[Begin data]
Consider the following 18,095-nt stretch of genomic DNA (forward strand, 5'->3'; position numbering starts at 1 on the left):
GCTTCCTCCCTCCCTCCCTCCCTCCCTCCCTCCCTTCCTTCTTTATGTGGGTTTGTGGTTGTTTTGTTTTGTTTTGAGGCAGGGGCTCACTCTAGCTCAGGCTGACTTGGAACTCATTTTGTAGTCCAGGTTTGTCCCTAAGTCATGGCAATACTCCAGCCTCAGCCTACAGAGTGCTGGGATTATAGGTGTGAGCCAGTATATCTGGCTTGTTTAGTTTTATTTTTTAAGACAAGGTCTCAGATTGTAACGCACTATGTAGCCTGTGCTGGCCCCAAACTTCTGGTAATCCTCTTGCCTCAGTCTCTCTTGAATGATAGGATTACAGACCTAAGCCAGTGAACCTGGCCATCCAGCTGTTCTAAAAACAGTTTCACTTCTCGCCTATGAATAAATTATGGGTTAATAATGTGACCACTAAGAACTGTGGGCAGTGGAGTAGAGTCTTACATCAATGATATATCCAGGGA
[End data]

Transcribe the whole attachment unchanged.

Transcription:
Consider the following 18,095-nt stretch of genomic DNA (forward strand, 5'->3'; position numbering starts at 1 on the left):
GCTTCCTCCCTCCCTCCCTCCCTCCCTCCCTCCCTTCCTTCTTTATGTGGGTTTGTGGTTGTTTTGTTTTGTTTTGAGGCAGGGGCTCACTCTAGCTCAGGCTGACTTGGAACTCATTTTGTAGTCCAGGTTTGTCCCTAAGTCATGGCAATACTCCAGCCTCAGCCTACAGAGTGCTGGGATTATAGGTGTGAGCCAGTATATCTGGCTTGTTTAGTTTTATTTTTTAAGACAAGGTCTCAGATTGTAACGCACTATGTAGCCTGTGCTGGCCCCAAACTTCTGGTAATCCTCTTGCCTCAGTCTCTCTTGAATGATAGGATTACAGACCTAAGCCAGTGAACCTGGCCATCCAGCTGTTCTAAAAACAGTTTCACTTCTCGCCTATGAATAAATTATGGGTTAATAATGTGACCACTAAGAACTGTGGGCAGTGGAGTAGAGTCTTACATCAATGATATATCCAGGGA